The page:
Clinton's pneumonia: 5 things to know

Democratic presidential candidate Hillary Clinton's campaign revealed Sunday she has been diagnosed with pneumonia. Here are five things to know about what happened Sunday, the state of her health and her plans to release more medical records.

1. Update: More medical records on the way
A Clinton campaign spokesman said Ms. Clinton plans to release more medical records this week, The Wall Street Journal reported Monday afternoon. Her press secretary, Brian Fallon, also said the campaign made mistakes in delaying the information about Ms. Clinton's pneumonia to the public, but it wanted to wait until her physician could examine her and make the diagnosis, according to the report.

2. What happened Sunday
Ms. Clinton left a 9/11 memorial ceremony Sunday after an hour and half, and a video taken by an attendee shows her losing balance and stumbling into a car. Her campaign issued a statement that she left the ceremony to go to her daughter's apartment, according to Politico. She reemerged from her daughter's apartment and told reporters, "I'm feeling great, it's a beautiful day in New York," according to the Politico report. A few hours later her campaign issued a statement that Ms. Clinton was diagnosed with pneumonia on Friday, according to the report.

3. The diagnosis
Ms. Clinton's physician, Lisa Bardack, MD, performed a follow-up evaluation on Ms. Clinton's "prolonged cough," and gave her a prescription for antibiotics Friday, according to the report. Dr. Bardack said Ms. Clinton was overheated and dehydrated at the 9/11 event. She performed an evaluation of Ms. Clinton Sunday at her home in Chappaqua, N.Y., and reported the candidate is "recovering nicely," according to the report. Ms. Clinton cancelled appearances Monday and Tuesday.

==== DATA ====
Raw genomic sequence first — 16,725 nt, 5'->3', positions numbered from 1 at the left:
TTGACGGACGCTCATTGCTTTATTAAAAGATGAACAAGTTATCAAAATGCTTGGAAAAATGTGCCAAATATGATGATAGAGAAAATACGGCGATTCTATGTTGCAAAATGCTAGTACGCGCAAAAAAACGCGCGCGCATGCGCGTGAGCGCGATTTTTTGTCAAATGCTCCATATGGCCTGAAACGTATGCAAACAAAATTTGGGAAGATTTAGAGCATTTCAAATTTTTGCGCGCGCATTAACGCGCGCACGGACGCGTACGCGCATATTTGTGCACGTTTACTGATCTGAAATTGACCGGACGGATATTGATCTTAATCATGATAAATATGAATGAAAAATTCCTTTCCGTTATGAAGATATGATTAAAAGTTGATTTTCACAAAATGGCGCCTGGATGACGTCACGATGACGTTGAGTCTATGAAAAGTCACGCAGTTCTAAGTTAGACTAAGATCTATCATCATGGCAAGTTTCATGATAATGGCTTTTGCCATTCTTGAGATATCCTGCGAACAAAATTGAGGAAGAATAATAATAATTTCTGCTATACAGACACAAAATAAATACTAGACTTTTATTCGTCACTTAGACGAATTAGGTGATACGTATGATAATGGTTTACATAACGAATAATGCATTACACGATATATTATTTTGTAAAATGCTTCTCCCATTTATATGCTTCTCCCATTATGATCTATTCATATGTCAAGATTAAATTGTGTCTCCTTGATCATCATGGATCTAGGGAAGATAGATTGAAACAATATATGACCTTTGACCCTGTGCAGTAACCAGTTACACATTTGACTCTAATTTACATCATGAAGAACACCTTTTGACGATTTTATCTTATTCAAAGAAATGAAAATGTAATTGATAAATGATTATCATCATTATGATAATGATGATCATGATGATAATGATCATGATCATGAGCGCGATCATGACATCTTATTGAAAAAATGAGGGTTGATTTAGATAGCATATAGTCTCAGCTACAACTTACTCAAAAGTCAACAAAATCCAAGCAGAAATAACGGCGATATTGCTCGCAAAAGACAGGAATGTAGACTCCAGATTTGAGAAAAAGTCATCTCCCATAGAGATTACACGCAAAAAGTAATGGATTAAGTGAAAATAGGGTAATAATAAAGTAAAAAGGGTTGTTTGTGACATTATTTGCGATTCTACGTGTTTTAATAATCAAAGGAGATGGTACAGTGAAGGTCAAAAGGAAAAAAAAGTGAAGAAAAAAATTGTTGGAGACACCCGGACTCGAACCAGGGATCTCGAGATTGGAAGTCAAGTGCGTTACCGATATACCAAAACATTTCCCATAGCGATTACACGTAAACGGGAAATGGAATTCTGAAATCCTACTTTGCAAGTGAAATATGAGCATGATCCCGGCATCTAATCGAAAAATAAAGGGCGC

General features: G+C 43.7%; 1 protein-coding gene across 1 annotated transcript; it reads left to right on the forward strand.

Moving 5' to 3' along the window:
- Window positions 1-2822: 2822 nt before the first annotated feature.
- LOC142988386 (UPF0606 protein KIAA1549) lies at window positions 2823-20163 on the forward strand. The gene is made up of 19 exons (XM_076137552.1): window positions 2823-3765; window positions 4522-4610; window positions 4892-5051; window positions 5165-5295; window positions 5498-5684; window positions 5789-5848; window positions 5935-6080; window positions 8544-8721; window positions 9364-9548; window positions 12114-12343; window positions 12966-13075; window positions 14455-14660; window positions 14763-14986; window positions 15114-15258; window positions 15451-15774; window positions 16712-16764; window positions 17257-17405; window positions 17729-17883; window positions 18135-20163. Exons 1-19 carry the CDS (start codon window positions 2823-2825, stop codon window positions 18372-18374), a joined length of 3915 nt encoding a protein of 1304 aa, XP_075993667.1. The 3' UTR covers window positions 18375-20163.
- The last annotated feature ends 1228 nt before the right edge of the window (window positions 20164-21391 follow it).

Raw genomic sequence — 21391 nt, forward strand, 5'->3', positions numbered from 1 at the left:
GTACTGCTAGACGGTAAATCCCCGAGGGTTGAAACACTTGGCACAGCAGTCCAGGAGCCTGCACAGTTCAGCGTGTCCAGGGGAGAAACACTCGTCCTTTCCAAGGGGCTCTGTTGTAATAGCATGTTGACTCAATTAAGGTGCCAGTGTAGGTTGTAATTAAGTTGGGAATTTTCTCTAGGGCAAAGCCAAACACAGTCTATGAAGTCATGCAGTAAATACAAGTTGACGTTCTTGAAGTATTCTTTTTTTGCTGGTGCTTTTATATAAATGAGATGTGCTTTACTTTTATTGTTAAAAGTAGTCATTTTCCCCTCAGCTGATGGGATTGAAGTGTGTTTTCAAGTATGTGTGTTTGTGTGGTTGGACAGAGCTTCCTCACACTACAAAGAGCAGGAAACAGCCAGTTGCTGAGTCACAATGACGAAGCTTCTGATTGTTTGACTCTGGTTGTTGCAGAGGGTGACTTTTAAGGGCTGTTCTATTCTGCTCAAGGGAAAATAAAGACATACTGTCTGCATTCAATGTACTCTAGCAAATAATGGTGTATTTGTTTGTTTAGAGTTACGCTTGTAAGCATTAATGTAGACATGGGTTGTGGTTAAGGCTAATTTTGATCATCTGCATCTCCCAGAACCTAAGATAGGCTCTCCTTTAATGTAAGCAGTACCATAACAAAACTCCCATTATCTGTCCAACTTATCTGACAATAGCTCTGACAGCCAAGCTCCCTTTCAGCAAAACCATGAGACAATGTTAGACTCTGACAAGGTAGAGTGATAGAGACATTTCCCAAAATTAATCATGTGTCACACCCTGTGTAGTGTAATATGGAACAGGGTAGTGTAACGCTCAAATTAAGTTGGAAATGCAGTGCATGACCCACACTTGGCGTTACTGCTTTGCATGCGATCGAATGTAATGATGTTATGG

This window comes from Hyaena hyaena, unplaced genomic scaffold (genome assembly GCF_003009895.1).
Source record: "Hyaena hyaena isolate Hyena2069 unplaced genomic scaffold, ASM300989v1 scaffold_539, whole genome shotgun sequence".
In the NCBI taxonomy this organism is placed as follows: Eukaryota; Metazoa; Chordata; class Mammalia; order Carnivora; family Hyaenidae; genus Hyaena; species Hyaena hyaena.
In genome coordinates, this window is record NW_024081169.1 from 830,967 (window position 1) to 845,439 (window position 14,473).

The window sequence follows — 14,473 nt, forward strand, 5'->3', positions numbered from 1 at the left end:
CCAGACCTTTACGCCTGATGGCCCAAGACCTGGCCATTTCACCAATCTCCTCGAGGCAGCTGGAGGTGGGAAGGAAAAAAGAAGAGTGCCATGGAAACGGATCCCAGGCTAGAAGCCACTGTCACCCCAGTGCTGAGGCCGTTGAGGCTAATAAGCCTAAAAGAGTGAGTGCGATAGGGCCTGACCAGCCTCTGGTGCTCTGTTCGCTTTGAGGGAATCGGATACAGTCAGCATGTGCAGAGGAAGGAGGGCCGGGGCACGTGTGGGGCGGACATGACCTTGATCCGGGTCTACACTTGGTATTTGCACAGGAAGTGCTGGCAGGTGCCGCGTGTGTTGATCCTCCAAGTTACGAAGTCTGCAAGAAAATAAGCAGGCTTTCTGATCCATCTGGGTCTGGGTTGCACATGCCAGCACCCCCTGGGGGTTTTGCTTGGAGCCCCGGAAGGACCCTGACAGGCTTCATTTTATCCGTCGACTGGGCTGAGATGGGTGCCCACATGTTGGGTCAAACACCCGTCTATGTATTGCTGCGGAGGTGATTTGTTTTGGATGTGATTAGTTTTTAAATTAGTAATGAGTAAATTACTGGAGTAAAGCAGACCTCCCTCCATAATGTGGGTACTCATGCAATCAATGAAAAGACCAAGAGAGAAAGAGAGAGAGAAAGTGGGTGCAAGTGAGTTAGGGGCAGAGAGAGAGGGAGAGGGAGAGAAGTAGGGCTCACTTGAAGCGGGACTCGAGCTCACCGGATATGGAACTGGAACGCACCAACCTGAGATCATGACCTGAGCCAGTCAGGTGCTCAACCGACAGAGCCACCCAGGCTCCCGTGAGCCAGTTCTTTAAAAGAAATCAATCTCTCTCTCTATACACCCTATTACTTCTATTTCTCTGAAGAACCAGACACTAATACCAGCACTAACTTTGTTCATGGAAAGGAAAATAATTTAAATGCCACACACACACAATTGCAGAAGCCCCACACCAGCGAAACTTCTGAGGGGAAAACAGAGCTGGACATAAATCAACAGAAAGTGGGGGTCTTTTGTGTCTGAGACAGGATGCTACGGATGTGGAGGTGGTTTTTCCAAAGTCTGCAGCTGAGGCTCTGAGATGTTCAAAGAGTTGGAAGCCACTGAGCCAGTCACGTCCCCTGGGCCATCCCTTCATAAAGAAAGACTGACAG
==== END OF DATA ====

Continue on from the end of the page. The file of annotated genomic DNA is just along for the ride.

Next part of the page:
4. Who is Ms. Clinton's physician?
Dr. Bardack is the chair of internal medicine at CareMount Medical, based in Mount Kisco, N.Y. She also serves as director of internal medicine at Mount Sinai Health System in New York. She completed her medical education at New York University School of Medicine and her residency at New York Hospital-Cornell University Medical Center.

5. What medical professionals are saying
"This diagnosis of pneumonia came in on Friday," said Sanjay Gupta, MD, CNN chief medical correspondent. "It's a totally treatable thing, there's no question about it, but it's a serious diagnosis still and is something that should not be taken lightly."

Jacob Appel, MD, an assistant professor at Mount Sinai School of Medicine told Vox, "As someone who studies the health of presidents extensively, I'm convinced that we won't know if either of these candidates is in ill health until history renders its verdict years from now."


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